In my last post (here) I showed you how to make pattern weights. Today I’m going to show you a simple way to make a drawstring pouch to store those pattern weights in.
Drawstring pouches are quick and easy and can be made in just about any size. They can be made in many types of fabric from quilter’s cotton to velvet and everything in between. They don’t use much fabric. You can dress them up or leave them plain, add applique or lace. You can add a lining or leave them unlined. You can choose to box the corners or leave the pouch flat. Drawstring pouches are extremely versatile and easy to make.
I use them for everything. They can hold a lot. They make a great gift just by themselves, or the perfect eco-friendly, reusable wrapping!
Since this drawstring pouch was to be part of a birthday gift I wanted to put in that little bit of extra effort and line the pouch. I love the look of the drawstring with a coordinating lining and I wanted that type of finished interior.
This is a simple way to make a drawstring pouch—not the only way!
What you are going to need to get started:
2 coordinating fat quarters (a fat quarter is the name for another type of pre-cut fabric. For the pattern weights we used charm squares which are 5 inch squares. A fat quarter usually measures 18 X 22 inches in size but it can vary slightly.)
3/8 inch ribbon (we will be making a 3/4 inch casing so the ribbon needs to be narrower in width. Length will need to be at least 35 inches.)
Pins, scissors, safety pin or bodkin of some sort, chopstick or other blunt object, rotary cutter, acrylic ruler, and cutting mat. (The rotary cutter, acrylic ruler, and cutting mat are optional.)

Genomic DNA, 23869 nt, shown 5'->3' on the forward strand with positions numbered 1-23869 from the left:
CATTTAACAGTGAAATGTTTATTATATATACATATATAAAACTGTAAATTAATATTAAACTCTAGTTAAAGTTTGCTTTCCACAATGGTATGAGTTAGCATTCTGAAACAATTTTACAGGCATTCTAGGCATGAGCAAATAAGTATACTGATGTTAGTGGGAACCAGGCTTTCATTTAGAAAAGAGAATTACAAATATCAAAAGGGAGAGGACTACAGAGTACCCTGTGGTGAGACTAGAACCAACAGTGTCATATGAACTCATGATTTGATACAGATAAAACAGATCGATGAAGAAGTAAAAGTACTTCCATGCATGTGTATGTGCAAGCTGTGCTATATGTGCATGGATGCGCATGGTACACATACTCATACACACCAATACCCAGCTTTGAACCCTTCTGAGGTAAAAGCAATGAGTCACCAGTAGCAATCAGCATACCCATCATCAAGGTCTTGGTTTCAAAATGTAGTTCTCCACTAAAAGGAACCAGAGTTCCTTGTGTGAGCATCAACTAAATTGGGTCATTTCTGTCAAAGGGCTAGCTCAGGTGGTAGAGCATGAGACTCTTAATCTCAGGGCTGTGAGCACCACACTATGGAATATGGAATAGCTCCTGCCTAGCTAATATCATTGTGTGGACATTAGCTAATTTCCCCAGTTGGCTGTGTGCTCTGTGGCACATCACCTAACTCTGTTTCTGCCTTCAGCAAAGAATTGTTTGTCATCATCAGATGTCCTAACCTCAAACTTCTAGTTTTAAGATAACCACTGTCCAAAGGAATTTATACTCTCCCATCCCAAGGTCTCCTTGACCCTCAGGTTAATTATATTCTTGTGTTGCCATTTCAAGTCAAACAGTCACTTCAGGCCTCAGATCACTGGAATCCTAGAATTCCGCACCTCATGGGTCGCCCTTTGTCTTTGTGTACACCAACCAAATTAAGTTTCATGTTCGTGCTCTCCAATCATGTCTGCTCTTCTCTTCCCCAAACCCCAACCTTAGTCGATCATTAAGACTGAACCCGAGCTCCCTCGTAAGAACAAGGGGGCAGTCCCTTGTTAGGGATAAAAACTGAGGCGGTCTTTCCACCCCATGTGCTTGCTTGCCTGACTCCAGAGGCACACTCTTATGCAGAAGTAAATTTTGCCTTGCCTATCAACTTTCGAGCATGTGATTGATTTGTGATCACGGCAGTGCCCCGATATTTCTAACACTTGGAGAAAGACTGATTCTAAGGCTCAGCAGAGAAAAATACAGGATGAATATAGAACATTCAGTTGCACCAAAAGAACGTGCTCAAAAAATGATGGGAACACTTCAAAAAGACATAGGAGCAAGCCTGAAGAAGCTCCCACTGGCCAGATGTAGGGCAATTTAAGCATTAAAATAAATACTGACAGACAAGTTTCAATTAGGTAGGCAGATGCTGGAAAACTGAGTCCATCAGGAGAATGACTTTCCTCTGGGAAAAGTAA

Step one Press your fabric to take out the fold lines. Put the right sides of the fabrics together. Both selvedges should be together. It is not always easy to see which side has the selvedge but it will be one of the two shorter sides of the fabric. Our exterior fabric and our interior fabric will be cut to measure 12 X 20 inches. Remove the selvedge by cutting 1 inch from the edge. Now measure over 20 inches and cut. Square off you bottom edge and measure up 12 inches. Make your final cut here.
Step two Your pieces should already be wrong sides together. If you are using a directional print make sure you know which side is up. You will use a ¼ inch seam allowance to sew the top of the pouch together. This will be along the top edge of the 20 inch side. Press this seam to the lining side of the fabric.
Step three Fold your piece in half the long way. Match the seam you just made first and pin the piece together working out from there. You are going to sew a long tube. Leave a three inch opening in the seam of the lining fabric. We are also going to leave a ½ inch opening in the seam of the exterior fabric for the drawstring ribbon. The beginning of the gap should start ¼ inch down from the seam. I like to mark the beginning and end of my openings so I remember to stop, back stitch, and move the fabric ahead to the end of the opening. Back stitch again at this new beginning.
Step four Press the seam you just made open. At the top and the bottom of the small ½ inch opening in the exterior fabric you will reinforce the beginning and end of the opening by making a line of stitching across the seam (this will be like the letter T across the seam. I like to also do a couple of lines of zig zag stitches.)
Step five Use a ¼ inch seam to close off both ends. Press everything flat to set your stitches. Clip the four corner to reduce bulk. Be careful not to cut through the stitches. Turn the bag right side out through the opening you left in the lining fabric. Use a blunt object to poke out the corners. Roll the seams between your thumb and index finger to create sharp seams. Press the seams.
Step six Push the lining down into the pouch. Carefully roll the edges of the top seam and iron in place. Sew a line of top stitching around the top of the pouch ¼ inch down from the edge. Repeat the top stitching 1 inch down from the edge. You have now created the casing for the drawstring. Use a safety pin to guide the ribbon through the casing. You can feel the safety pin with the attached ribbon and guide it along the casing. Once the ribbon is through the casing determine the desired length and cut the ribbon. Tie a knot in each end of the ribbon.
The pouch is done. It is the perfect size for the 6 pattern weights and will keep this great new sewing tool all together in one place.
What else could you fill it with?
The drawstring pouch is so versatile. You can use them for gift bags, makeup bags, laundry bags, travel shoe bags, jewelry bags, toy bags – you get the idea!
What uses can you think of for the drawstring pouch?